Tuesday, October 4, 2016
Cassette Review: Mold/Shoto "Split" (Already Dead Tapes and Records)
[$5 // Edition of 100 // https://alreadydeadtapes.bandcamp.com/album/ad213-mold-shoto-split]
I've never been opposed to a split cassette when it can be a way of being exposed to two artists you otherwise might not hear, but when it comes from Already Dead you also know that you are in for a treat. I'm not sure where to go with the name Shoto, but I do know that Mold makes me think of Bob Mould until I pressed play on this one.
Mold begins this split cassette with this sound of dark rock. It's instrumental at first and has this classic, "Desperado" type of feel to it. It almost goes into that non-holiday Trans Siberian Orchestra idea before singing comes out and reminds me of Chiodos. It does sound like Chiodos at first, but then the vocals get deeper, gritty and it turns into a metal/Mars Volta type of sound. It definitely has that feeling of being music over lyrics, but it is also rather complex, brooding and almost like something out of "The Phantom of the Opera" even.
On the flip side, Shoto has a more aggressive, metal going into hardcore sound even though it is backed by classic rock n roll. Now, I've listened to bands in the past that have been hardcore/metal + rock n roll but this doesn't actually sound like any of them. I can hear bits of Led Zeppelin and even The James Gang, but then it can turn into screaming, growling, a fury of guitars and jsut overall chaos that can be anywhere from something such as Fall Silent all the way to Darkest Hour.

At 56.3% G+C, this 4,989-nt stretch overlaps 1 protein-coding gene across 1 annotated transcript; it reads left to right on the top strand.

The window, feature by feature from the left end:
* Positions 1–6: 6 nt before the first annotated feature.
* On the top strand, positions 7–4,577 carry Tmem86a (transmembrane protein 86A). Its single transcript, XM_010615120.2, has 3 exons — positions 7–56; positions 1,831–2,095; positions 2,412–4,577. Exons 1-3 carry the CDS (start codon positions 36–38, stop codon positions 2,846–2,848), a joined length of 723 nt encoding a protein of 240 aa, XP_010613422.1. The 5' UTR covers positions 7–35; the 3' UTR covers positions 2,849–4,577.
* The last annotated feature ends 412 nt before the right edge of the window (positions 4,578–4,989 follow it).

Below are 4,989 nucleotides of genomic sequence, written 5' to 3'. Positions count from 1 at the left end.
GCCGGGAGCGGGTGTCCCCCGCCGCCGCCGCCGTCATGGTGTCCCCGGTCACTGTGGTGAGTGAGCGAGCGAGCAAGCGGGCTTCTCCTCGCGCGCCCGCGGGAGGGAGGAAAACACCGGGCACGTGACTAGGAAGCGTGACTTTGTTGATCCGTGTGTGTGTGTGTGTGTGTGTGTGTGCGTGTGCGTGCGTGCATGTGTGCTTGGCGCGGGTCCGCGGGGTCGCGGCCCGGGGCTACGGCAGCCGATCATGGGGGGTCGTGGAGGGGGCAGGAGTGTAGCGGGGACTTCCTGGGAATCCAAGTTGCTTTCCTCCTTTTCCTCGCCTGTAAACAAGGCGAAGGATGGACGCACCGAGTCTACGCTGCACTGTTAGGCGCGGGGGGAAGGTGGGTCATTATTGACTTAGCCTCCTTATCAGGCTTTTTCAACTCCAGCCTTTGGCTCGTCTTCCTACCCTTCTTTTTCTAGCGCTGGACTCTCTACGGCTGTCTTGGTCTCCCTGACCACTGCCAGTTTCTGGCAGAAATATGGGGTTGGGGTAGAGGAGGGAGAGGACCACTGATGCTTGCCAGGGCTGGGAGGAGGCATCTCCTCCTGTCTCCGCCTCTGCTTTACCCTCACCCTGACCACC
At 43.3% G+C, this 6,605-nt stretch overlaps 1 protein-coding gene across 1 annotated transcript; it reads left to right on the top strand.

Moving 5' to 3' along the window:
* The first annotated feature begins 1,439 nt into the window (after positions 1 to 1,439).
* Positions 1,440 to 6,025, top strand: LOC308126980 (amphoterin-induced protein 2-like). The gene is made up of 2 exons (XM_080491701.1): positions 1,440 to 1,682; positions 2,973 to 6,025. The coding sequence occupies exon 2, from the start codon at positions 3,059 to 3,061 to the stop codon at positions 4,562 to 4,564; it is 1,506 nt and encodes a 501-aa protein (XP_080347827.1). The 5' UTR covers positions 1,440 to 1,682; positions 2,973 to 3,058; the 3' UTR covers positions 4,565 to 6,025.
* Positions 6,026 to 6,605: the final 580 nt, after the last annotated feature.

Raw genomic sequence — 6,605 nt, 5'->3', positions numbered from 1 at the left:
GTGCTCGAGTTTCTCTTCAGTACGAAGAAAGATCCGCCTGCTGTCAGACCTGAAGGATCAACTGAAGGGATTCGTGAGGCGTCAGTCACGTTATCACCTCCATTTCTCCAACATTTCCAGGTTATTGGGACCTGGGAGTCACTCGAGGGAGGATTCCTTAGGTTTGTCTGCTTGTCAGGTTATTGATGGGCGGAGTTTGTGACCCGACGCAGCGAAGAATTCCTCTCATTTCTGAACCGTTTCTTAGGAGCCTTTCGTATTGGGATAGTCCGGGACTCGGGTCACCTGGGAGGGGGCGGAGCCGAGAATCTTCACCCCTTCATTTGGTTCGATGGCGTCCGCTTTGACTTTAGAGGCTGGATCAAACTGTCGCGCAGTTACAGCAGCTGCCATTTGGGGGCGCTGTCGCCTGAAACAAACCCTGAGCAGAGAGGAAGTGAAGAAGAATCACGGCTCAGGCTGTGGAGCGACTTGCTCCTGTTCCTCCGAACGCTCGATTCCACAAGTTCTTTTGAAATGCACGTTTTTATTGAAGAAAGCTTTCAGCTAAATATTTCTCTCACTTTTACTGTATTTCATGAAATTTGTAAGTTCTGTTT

What I enjoy most about this split cassette- and you should as well- is that both sides go hard without ever really sounding the same. I could see these two bands sharing a stage, but you wouldn't find me confusing the sound of one with the other if I was, say, listening to a mixtape without paying attention to the tracklisting. On top of that, these are two most excellent bands which need to be heard more outside of this split and, really, then you just have to wonder how you ever managed to survive without their delicate yet ruthless take on music in your life.